Wed, 7 May 1997 12:06:42 +0200 (MET DST)
Dear LispOS hackers, [Blind Copy to firstname.lastname@example.org]
there's been some non-negligible talk about *heuristics*,
on the LispOs mailing-list, and how to synthetize information
that the system can only guess.
My belief is that the use of heuristics ("DWIM", Do What I Mean),
is a Good Thing(tm), ___PROVIDED___ we have
all the heuristics are split into individual tactics
that the user can fully control and reorganize;
because what *I* mean is not what the other guy on the same system means,
and certainly not what the original maker of the LispOS distribution means.
no irreversible operation should *ever ever* be executed
if there anything in it is that was DWIMed,
and not explicitly approved by the user (and better twice than once),
or found correct by further (non-DWIM) verification.
[I suggest a taintperl approach to propagating DWIM tagging].
The debated example was guessing the meaning of a file
on a filesystem from a foreign OS.
My DWIM heuristics would go:
* see if there is some information in the POS about that file
* see if there is some associated description/resource in a repository
associated to the filesystem/location of the file.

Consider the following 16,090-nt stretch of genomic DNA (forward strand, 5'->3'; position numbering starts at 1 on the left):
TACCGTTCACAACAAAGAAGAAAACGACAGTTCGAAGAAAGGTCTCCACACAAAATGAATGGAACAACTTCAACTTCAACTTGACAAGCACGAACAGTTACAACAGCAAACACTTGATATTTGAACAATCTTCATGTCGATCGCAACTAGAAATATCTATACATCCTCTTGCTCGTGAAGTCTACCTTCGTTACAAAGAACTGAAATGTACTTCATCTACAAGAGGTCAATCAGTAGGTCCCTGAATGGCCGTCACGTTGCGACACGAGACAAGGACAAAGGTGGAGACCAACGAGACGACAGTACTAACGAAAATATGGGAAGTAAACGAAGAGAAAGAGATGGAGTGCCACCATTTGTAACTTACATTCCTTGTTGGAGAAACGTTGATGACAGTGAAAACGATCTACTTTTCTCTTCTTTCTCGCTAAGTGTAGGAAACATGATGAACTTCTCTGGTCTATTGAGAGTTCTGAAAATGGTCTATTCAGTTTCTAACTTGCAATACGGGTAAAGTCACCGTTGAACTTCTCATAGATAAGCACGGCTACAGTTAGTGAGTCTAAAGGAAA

* see if there is some other description/resource file near to it
[Note that information could be any heuristic to try,
rather than forcibly an exact result]
* see if there the file name matches some recognized pattern
Then, you'd lazily sort the tactics
from the most specific one to the least specific one,
and for every guessed file format,
you'd look if the file seems to match the heuristic
if it does, tag it so, and stop;
for instance, if the file stat info hasn't changed
since the resource was created, don't go further.
When parsing the file,
failure to match the guessed format would cause an exception,
that would backtrack on next heuristic,
unless the user had committed the choice.
== Fare' -- email@example.com -- Franc,ois-Rene' Rideau -- DDa(.ng-Vu~ Ba^n ==
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